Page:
There was a little apprehension when we first proposed the concept that all messages to teachers be in exactly six words. Some of us were afraid that the additional obstacle would prevent the younger students from writing in. They were valid concerns.
The concerns proved unfounded. Primary school students made up the majority of posters by far. This is consistent with Teachersday.sg 2006 when we had a free text box for messages. Primary school students are generally more expressive of their gratitude. Sure, many of their 6 word messages weren’t witty or poetic and many contained typographical and spelling errors, but the spirit of celebrating the work of our teachers was there.
Lesson number 1: Don’t underestimate your users.
The teachersday.sg form was created from scratch. We worked with web developer Deepak Jois who cooked it up in Ruby on Rails. After a month online and spam-free, we received our first boatload of nonsense input that contained hyperlinks. The spam bots had arrived. It didn’t affect us as there is a moderation queue all messages go through, but we are now more aware of the reach of spammers.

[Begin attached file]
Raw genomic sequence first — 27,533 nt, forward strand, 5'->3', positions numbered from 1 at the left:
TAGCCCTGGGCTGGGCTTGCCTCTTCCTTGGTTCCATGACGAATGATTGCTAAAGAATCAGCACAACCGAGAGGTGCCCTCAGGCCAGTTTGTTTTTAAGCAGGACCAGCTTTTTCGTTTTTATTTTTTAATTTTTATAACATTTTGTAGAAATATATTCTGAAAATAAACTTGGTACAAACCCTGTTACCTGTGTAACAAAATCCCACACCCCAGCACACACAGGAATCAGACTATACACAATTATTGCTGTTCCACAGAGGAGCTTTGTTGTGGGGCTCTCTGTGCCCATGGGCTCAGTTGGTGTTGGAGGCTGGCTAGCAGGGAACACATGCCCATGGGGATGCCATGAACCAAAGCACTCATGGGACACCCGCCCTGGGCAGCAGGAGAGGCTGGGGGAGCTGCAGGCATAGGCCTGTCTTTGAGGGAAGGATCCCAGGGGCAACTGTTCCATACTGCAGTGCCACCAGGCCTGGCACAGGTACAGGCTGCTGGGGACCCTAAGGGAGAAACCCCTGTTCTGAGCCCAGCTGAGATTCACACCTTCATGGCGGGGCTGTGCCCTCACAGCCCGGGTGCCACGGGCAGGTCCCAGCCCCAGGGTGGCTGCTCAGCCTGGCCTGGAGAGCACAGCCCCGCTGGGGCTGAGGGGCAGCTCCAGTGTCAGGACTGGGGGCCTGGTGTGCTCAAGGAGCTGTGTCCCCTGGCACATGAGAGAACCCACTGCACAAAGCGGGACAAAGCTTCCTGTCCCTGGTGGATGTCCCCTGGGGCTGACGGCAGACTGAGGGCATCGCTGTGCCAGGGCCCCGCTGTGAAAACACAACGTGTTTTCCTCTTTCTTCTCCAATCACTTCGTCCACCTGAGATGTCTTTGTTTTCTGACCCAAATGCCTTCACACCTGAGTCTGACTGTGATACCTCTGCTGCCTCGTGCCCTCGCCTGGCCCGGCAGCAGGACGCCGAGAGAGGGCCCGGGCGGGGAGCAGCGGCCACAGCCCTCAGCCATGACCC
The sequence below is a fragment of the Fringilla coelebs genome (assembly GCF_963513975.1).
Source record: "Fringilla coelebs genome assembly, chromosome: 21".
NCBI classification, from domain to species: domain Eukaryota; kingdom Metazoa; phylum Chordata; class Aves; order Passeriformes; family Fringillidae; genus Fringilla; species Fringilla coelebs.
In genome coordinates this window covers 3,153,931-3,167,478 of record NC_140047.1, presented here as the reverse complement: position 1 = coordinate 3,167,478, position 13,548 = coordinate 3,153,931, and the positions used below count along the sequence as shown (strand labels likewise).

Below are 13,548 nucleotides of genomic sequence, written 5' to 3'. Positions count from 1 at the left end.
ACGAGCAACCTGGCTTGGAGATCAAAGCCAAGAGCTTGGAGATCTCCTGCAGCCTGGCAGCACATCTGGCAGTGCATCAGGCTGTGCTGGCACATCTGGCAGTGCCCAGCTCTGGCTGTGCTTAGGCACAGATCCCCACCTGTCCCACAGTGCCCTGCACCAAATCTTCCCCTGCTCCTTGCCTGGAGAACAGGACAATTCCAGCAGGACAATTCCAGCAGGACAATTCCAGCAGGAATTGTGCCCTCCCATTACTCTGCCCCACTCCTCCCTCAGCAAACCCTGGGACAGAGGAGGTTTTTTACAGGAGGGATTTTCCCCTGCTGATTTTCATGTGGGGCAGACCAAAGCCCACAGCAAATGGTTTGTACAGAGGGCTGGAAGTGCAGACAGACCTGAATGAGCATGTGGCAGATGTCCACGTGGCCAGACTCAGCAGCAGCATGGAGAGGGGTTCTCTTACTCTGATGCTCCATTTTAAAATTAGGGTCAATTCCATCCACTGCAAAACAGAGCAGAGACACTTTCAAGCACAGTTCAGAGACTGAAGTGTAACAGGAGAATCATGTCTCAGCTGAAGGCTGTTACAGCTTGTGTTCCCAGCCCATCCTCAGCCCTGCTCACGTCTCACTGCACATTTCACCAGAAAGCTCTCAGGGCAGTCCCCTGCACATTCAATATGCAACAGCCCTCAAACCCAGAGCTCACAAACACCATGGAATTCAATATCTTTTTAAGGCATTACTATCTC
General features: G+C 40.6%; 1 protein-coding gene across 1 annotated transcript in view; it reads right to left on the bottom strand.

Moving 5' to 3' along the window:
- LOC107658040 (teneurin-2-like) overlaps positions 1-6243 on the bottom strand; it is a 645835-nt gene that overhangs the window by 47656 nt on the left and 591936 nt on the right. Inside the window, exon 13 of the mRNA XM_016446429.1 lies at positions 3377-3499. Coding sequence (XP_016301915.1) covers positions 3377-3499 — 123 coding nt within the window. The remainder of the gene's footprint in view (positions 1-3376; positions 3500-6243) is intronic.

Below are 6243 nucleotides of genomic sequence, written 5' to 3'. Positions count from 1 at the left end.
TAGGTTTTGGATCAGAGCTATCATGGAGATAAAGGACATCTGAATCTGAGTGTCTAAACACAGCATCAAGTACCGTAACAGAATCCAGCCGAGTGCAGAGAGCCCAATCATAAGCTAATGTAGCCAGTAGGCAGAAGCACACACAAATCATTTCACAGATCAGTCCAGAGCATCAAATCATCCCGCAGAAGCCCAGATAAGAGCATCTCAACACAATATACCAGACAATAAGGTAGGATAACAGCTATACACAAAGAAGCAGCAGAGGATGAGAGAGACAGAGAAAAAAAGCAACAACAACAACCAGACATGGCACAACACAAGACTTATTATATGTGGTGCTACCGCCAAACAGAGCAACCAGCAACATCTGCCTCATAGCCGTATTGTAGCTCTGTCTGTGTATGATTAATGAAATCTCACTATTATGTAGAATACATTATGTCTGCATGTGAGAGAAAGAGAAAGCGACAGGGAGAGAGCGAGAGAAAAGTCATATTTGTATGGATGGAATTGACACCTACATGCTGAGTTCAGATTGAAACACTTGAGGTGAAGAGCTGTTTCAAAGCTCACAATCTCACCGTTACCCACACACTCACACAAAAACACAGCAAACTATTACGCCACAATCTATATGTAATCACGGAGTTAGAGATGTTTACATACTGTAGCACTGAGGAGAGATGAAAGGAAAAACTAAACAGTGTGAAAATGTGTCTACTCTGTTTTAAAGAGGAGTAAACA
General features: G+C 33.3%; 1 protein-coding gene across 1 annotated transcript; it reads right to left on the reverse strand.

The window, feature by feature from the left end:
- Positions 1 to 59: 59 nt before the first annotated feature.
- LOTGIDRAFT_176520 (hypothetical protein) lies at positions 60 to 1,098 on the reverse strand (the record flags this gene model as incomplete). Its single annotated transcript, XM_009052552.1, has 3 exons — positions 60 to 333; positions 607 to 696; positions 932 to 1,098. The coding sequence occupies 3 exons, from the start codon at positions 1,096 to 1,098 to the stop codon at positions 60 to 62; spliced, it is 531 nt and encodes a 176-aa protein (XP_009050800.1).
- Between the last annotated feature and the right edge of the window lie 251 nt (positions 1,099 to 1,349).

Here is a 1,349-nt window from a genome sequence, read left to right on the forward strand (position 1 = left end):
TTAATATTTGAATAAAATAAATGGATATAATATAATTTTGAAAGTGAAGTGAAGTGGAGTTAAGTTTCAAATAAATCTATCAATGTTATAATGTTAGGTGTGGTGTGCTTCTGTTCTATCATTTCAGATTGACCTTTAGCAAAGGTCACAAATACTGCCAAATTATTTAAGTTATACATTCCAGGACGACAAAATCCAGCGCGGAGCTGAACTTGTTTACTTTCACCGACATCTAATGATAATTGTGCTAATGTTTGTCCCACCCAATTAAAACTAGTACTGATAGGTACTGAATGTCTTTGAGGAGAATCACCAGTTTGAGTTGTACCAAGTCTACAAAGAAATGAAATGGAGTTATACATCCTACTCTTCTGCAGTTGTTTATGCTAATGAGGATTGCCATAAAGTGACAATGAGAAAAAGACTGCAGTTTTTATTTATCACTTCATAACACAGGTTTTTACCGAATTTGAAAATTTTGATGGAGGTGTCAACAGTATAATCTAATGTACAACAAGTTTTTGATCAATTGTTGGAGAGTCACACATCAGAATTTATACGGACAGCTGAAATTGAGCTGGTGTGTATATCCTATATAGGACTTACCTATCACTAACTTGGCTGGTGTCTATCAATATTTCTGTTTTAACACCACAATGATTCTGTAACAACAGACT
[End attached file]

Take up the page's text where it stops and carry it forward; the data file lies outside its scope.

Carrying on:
Over lunch in San Francisco last month, I spoke with Tantek Çelik about how the adoption of microformats made online information more easily harvested by spammers. His argument was that the spam industry already had all the tools to identify online content. I was skeptical at first, but now I’m pretty convinced that the spam industry is extremely savvy and active in seeking out places to insert spam and harvest information.
Lesson number 2: They are out there. We need to be a little more watchful about our online input mechanisms.
It’s been a fruitful project for us. From the feedback we’ve gathered, it’s worked out for students and teachers as well.